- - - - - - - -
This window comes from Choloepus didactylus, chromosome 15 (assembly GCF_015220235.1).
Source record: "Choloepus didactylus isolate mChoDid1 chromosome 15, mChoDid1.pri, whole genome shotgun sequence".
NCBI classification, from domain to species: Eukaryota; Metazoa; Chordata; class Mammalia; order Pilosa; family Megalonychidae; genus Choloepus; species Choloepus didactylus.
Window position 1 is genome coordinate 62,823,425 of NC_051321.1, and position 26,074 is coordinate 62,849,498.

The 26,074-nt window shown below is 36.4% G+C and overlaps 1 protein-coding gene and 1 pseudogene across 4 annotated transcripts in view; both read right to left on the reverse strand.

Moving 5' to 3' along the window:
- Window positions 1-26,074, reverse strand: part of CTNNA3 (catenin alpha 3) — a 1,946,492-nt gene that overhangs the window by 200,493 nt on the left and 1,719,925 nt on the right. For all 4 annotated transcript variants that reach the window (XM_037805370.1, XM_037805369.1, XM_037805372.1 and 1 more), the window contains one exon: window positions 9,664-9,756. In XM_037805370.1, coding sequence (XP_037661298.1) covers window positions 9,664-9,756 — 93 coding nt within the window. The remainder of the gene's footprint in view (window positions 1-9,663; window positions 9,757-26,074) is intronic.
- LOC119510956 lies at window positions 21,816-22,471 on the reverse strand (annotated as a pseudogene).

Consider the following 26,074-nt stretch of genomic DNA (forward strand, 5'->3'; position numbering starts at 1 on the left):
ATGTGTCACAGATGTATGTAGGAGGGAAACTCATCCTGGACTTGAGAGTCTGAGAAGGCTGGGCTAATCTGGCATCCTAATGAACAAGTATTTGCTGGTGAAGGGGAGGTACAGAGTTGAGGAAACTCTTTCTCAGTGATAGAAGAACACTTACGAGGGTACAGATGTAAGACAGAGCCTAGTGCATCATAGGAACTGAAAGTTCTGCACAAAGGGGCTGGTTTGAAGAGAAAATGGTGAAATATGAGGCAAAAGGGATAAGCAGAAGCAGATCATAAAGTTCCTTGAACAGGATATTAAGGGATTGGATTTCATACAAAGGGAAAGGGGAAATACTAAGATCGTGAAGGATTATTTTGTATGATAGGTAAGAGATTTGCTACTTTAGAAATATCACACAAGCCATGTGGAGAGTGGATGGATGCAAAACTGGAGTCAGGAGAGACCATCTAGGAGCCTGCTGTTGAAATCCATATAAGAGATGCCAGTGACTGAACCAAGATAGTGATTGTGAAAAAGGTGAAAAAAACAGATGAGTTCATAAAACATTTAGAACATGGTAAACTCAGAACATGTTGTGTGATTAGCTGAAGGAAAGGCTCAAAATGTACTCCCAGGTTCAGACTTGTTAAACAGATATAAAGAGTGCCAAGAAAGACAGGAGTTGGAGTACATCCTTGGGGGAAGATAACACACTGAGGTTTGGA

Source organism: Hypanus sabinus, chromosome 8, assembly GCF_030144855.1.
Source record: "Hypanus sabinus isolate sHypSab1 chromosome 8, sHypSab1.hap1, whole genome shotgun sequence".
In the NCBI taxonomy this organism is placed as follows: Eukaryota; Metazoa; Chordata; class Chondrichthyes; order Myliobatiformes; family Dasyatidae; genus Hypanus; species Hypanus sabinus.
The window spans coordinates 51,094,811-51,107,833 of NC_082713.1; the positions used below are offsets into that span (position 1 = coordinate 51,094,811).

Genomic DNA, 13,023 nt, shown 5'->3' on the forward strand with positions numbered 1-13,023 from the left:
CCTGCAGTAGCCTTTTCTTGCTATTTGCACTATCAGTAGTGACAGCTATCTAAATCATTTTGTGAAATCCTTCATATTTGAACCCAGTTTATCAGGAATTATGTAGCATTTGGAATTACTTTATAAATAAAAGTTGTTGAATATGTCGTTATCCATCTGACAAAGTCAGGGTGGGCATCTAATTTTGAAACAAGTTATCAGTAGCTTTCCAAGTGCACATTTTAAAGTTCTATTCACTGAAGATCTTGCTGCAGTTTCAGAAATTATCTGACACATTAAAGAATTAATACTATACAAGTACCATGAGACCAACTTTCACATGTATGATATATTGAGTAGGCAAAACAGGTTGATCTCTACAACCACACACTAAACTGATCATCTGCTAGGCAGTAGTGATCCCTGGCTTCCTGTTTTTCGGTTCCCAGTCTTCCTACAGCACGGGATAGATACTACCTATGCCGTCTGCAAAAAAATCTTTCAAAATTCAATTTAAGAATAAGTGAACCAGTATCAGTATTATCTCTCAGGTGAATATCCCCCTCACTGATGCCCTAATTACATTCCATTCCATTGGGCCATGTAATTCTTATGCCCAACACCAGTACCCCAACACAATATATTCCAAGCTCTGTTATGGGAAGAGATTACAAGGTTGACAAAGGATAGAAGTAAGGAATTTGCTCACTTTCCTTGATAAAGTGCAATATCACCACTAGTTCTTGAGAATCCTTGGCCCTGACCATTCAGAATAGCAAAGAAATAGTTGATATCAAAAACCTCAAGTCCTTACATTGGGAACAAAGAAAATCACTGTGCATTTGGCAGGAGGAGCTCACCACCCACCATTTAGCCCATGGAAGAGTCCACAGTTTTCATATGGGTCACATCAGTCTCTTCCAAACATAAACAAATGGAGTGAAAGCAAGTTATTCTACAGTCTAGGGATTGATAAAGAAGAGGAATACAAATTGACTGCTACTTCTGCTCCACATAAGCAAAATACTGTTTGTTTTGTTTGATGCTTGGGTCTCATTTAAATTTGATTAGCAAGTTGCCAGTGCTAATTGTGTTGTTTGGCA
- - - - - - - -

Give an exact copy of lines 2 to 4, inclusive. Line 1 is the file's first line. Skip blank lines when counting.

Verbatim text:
Source record: "Choloepus didactylus isolate mChoDid1 chromosome 15, mChoDid1.pri, whole genome shotgun sequence".
NCBI classification, from domain to species: Eukaryota; Metazoa; Chordata; class Mammalia; order Pilosa; family Megalonychidae; genus Choloepus; species Choloepus didactylus.
Window position 1 is genome coordinate 62,823,425 of NC_051321.1, and position 26,074 is coordinate 62,849,498.